The picture, a sort of Solomon Kane origin story and the first in a planned trilogy of movies (haven’t heard that one before) is a pretty kick ass feature that boasts a solid cast featuring Pete Potlesthwaite and Max Von Sydow but is floated on the first tortured then determined performance of James Purefoy, a dead ringer for Hugh Jackman. The acting range of man wielding a sword doesn’t bear terribly high expectations but Purefoy’s turn reminds me of the final act of Brotherhood of the Wolf where our understated hero is suddenly pushed over the edge and throws up his hands in order to start with the slashing of necks.
Marred occasionally by poor production values in the CGI department, Solomon Kane makes up for it with a series knockout action setpieces that look both expensive and impressive on a Peter Jackson in Hollywood level. Elaborate practical sets ground Solomon Kane in a world that feels like the sort of place you can actually visit, not that you’d want to what with it being stocked with poverty stricken people and roving gangs of killers corrupted by evil. Solomon Kane seems like a fantasy roleplay sesh based in the Warhammer world and boasts a ton of great costumes and monsters. There’s a tragic waste of a villain known as The Sorceror, the film’s big bad who only shows up in the final act of the movie to be revealed as someone we haven’t seen at all yet manages to nab one of the movie’s coolest character designs. At his right hand is a menacing heavy that plays like a cross between Leatherface and Darth Vader. His identity is fairly easy to figure out, unfortunately.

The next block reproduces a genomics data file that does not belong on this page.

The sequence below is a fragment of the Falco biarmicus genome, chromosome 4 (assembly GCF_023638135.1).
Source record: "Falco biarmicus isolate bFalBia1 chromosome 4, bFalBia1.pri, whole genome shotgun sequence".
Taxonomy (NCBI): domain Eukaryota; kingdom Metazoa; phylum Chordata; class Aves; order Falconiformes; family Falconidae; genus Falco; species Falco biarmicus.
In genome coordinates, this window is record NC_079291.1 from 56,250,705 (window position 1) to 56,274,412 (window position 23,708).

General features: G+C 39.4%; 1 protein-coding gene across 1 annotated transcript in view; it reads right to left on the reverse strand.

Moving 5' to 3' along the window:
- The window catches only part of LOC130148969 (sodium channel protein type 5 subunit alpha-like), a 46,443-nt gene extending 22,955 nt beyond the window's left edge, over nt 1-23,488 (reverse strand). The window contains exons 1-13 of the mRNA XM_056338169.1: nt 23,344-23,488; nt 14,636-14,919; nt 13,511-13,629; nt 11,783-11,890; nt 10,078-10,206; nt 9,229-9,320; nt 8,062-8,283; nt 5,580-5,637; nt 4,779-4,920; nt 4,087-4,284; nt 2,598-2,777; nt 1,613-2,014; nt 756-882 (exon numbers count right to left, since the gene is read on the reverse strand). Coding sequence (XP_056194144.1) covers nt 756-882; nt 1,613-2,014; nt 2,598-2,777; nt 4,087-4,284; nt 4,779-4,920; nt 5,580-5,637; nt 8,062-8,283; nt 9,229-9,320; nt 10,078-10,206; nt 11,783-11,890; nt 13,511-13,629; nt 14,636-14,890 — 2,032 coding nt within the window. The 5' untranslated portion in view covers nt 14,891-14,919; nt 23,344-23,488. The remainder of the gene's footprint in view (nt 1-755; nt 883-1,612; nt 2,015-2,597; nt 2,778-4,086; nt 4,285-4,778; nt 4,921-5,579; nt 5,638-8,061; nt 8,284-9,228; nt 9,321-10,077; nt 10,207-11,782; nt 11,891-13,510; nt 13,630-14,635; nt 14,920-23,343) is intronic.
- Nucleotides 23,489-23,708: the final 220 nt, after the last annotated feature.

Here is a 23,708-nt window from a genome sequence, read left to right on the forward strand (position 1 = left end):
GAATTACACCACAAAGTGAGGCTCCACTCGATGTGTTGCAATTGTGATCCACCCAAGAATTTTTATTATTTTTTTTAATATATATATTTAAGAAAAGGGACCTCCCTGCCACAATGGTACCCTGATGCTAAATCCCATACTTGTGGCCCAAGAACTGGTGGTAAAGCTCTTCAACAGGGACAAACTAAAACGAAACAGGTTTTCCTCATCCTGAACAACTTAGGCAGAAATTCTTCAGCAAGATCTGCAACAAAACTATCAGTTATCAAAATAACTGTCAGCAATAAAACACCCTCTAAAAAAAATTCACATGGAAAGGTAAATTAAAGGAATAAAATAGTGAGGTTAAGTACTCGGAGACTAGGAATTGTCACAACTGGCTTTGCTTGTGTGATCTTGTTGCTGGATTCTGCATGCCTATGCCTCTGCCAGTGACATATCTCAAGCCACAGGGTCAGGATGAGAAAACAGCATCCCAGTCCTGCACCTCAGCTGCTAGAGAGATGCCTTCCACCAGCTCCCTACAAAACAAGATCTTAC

This Solomon Kane feature is based very loosely on the original Solomon Kane story but flies off in all directions, ballooning the scope until it becomes something more recognizable in the fantasy vein. Though it doesn’t even need to be, the scale of Solomon Kane is very familiar in terms of Megaplex fantasy epics. One monstrous evil army faces off against a righteous band of good guys even though the source material was never even like that. Barring the tired cliche of the huge fantasy action movie, Solomon Kane delivers heaping portions of ass kickings, a rock solid cast of heroes and villains and once the budget catches up with the production, a series of killer special effects, both practical and CGI. Produced on a budget considered laughable by contemporary fantasy movie standards, Solomon Kane is the movie that most of those adequately fantasy flicks wish they could be. Finally, a dark fantasy actioner comes along that has genuine adult appeal. This is a genre that sheds years with every new release, becoming appropriate for younger and younger audiences, leaving blood thirsty, genre loving adults like me in the dust wondering where the decapitation and dismemberment is.